The interview contains:
Pradip Bhandari, Founder of Jan Ki Baat, interviews Professor Mukul Asher of the Lee Kuan Yew School of Public Policy in Singapore, generating an in-depth discussion about the GST Bill. Asher explains how Goods and Services, due to the Bill, would not be taxed separately. As a result, compliance of the taxpayer is guaranteed as he/she wouldnt have to monitor taxes in and to 29 different States because of one rate of GST at all levels. An Information Technology Foundation would be setup to monitor economic transactions under GST framework, establishing a rich and robust database, making work easy for both the Income tax Department as well as the citizens. The GST Council that would set the guidelines would comprise of Central Government, with 1/3rd of the voting power and with the States having the rest, combined.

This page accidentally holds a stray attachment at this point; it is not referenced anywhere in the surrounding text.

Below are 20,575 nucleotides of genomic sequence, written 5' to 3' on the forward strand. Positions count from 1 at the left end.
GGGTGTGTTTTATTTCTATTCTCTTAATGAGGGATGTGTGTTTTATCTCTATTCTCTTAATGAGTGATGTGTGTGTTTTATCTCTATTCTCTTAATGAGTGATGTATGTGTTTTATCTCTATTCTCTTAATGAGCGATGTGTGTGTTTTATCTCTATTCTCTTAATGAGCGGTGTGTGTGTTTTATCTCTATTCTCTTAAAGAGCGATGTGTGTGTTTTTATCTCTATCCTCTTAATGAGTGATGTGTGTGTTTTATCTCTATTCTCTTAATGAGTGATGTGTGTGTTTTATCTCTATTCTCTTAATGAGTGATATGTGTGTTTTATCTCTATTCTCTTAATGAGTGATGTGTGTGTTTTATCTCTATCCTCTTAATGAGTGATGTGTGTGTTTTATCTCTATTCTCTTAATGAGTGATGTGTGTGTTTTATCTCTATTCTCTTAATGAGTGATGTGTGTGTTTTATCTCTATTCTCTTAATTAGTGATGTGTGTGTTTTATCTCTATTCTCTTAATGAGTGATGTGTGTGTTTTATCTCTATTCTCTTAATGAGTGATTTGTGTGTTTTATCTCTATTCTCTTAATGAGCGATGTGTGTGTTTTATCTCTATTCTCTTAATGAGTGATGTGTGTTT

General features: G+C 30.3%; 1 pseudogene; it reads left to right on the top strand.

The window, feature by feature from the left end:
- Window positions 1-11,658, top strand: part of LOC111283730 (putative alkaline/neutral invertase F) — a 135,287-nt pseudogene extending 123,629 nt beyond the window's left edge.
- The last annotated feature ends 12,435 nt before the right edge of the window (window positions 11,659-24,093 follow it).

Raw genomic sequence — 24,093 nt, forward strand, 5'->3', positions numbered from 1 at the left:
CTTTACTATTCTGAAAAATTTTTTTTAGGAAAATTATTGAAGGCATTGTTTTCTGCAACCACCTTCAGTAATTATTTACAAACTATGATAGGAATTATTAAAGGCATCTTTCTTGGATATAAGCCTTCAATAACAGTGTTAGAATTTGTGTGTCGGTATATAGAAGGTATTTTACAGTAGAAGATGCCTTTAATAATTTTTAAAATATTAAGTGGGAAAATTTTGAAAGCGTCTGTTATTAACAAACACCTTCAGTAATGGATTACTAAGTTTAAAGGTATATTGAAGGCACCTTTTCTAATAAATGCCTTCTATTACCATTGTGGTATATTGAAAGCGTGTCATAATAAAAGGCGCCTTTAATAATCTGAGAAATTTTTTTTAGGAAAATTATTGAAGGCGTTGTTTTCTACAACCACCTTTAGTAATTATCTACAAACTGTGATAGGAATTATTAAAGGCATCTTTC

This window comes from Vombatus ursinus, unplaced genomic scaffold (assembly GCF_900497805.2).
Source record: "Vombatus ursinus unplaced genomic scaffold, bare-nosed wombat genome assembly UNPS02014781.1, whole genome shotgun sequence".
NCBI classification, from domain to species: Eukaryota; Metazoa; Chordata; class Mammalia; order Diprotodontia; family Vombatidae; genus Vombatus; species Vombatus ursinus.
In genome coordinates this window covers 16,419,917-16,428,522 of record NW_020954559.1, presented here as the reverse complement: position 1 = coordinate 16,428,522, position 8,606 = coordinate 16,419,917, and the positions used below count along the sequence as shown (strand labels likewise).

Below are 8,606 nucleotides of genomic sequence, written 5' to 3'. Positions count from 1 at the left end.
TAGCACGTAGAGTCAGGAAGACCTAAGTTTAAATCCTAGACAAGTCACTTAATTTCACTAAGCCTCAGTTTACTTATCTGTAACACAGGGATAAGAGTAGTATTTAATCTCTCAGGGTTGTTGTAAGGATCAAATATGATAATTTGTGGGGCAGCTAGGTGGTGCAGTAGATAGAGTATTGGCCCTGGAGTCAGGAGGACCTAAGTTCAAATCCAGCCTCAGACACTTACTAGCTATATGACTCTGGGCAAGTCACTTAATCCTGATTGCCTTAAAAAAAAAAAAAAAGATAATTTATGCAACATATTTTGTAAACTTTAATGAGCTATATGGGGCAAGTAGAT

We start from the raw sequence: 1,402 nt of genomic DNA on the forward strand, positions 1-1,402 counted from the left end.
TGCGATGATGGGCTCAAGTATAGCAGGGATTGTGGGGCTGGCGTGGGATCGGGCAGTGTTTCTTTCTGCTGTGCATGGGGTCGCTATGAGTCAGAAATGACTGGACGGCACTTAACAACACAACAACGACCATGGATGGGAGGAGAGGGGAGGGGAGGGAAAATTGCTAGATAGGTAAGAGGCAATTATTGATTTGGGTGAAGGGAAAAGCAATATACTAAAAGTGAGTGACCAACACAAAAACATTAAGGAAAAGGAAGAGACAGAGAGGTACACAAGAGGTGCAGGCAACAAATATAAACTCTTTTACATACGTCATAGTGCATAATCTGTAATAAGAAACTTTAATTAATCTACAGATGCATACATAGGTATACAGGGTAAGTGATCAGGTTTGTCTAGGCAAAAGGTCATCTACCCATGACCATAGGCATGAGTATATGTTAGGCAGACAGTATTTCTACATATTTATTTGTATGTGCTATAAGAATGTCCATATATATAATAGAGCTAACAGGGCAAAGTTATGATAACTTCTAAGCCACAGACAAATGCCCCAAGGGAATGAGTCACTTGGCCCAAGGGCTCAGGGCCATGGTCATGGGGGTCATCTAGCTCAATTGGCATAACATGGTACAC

The Goods and Services Tax Bill has been on the cards for years now. It seeks to subsume a range of Central and State-level indirect taxes, ensuring the existence of only two GSTs, one at national level, another levied by the State. Central taxes that the GST will replace are Central Excise Duty, Service Tax, Cesses and Surcharges and other associated taxes. State VAT, Purchase Tax, Luxury Tax are few of the State taxes that will be replaced by GST, too. The taxpayer would have to pay a relatively lower tax rate as the taxbase would expand.
GST Bill was designed to encourage the spirit of cooperative federalism and therefore, holds a lot of potential for the involved parties.